The EFM Feature

In the Washington Times, Tod Lindberg writes, “Mitt Romney is an attractive and popular conservative governor from a distinctly liberal state.” Right on. However, he says:

[T]he question on everyone’s mind is his Mormon faith. Is this a problem with voters or, more likely in my view, is this something voters worry that others will think is a problem? Or is it, in the end, not an issue, but something that needs to be worked through, like the idea of a Catholic president?

It’s none of the above, really. Gov. Romney’s Mormonism should not be a deal breaker for evangelicals, and recent experience shows that it need not be. As we have said:

To be perfectly clear, we believe Gov. Romney is not only acceptable to conservative Christians, but that he is clearly the best choice for people of faith. He is right on all the issues, and he has proven his positions with actions. He is a gifted and persuasive spokesman for our political and moral values. Here is the bottom line: the 2008 election is for president, not pastor. We would never advocate that the Governor become our pastor or lead our churches—we disagree with him profoundly on theological issues. But we reject the notion that the president of the United States has to be in perfect harmony with our religious doctrine. In fact, that is not a test that has been applied before—after all, Jimmy Carter was probably more theologically in line with evangelicals than Ronald Reagan, yet we believe that Reagan was clearly the better choice in 1980.
Let’s leave the absurd religious litmus test to the Democrats. What we want is a president who shares our moral and political values and will put them into action. A President Romney would do that—just as he’s done in Massachusetts—making him stand head and shoulders above the rest of the field.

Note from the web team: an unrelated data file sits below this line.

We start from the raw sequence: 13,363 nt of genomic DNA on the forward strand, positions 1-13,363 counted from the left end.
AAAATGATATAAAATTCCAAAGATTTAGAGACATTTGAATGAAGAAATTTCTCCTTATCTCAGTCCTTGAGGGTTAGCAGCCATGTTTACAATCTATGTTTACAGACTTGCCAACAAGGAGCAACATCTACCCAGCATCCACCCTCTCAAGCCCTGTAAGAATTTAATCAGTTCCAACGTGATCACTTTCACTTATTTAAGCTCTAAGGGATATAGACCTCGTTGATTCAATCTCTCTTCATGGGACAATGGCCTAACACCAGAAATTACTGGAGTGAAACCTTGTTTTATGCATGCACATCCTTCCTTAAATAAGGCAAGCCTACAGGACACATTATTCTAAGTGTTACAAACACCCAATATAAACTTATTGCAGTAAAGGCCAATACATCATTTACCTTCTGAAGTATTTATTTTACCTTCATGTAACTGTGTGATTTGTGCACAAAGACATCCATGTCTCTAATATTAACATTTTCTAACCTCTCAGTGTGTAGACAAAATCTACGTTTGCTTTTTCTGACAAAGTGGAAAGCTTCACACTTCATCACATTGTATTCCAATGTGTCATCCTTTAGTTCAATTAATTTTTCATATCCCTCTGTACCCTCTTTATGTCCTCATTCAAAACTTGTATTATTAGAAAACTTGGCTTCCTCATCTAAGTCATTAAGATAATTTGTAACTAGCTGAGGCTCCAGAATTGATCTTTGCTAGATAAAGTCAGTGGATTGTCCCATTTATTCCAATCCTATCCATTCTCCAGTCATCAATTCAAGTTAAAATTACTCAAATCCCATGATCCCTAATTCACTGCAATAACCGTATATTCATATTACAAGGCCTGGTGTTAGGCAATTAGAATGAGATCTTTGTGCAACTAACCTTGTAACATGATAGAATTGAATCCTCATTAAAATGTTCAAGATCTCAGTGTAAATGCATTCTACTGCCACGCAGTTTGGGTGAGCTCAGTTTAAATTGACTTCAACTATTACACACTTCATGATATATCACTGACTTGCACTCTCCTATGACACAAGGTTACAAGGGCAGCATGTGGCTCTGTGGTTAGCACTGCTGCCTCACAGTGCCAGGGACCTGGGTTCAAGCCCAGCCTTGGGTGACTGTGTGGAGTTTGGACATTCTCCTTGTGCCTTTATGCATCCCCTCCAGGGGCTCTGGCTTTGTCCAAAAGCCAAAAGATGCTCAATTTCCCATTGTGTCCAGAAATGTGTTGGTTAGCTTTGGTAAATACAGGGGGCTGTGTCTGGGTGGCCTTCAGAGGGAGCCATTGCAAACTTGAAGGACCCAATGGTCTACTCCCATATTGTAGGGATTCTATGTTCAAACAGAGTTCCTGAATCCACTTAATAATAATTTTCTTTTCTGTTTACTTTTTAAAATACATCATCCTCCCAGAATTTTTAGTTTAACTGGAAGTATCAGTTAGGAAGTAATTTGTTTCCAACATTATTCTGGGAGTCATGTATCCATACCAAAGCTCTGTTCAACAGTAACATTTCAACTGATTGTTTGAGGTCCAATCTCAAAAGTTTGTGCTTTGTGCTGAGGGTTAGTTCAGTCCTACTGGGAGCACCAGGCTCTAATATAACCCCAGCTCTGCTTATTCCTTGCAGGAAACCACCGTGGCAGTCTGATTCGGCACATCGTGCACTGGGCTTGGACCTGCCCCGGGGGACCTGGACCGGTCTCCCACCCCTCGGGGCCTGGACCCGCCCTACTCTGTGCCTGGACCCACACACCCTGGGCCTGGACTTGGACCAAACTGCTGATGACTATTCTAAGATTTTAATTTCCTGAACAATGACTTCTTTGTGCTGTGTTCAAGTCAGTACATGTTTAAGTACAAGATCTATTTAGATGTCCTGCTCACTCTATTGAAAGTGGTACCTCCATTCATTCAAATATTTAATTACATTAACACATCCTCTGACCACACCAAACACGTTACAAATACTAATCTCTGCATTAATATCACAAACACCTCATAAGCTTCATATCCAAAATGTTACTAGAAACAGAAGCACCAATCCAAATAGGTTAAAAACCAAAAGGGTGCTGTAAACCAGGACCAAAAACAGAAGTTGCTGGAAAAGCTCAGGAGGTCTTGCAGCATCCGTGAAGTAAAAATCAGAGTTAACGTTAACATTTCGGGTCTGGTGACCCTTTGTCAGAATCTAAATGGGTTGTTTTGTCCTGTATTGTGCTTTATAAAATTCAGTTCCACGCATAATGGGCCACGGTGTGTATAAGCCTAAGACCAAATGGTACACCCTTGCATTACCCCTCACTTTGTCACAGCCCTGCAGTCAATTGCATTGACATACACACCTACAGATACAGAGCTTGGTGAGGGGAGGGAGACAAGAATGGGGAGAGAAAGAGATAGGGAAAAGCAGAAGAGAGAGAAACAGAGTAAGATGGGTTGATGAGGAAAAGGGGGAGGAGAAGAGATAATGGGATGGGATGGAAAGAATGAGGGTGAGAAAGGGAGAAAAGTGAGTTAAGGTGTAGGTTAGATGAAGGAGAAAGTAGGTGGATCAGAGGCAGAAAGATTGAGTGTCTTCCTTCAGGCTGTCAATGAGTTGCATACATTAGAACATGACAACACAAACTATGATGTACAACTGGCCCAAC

Finally, it is not just our theory that evangelicals will support Governor Romney. In March, 2006, he shocked the political establishment by finishing second at the Southern Republican Leadership Conference straw poll in Memphis, Tennessee. We led the grassroots effort that put him above John McCain and George Allen, and where did he get the vast majority of his support? From the very Southern evangelicals who the media is convinced will not support a Mormon from Massachusetts.

And it’s also not the same as JFK’s Catholicism. His famous 1960 speech was basically about how his faith would not inform his governance. Again, back to our statement:

Gov. Romney does not just say he supports traditional marriage; he has defended traditional marriage at great political cost. In 2003, through a breathtaking act of judicial activism, Massachusetts’ supreme court imposed same-sex “marriage” on the state. If not for Gov. Romney’s swift intervention, this action may have led to a national constitutional crisis. Same-sex couples from across the U.S. could have come to Massachusetts, gotten “married,” and then demanded that their home states honor the “marriages”—creating a national wave of litigation and conflicting decisions from state to state. Instead, Gov. Romney and his staff vigorously enforced a little-known 1913 law that prevents out-of-state couples from marrying in Massachusetts if their marriage would be illegal in their home state, keeping Massachusetts from becoming, as he called it, “the Las Vegas of ‘gay marriage.’” He followed this stand with a dynamic and articulate response to Democratic efforts to dramatically expand embryonic stem cell research.

These values come from the Governor’s faith–he has been very clear about this. So the way to handle his Mormonism is not to deny that it is part of his life and, dare I say it, even his politics. It is simply to point out that what is important in a presidential race is these shared values, not doctrinal differences that do not matter policy-wise. David’s recent post has much more on this.

About Charles Mitchell

EFM's resident Yankee, Charles Mitchell, works in the non-profit arena in his native Pennsylvania. He and his wife, Charissa, live near the state capital of Harrisburg with their daughter, Adeline, and are members of a congregation of the Presbyterian Church in America.

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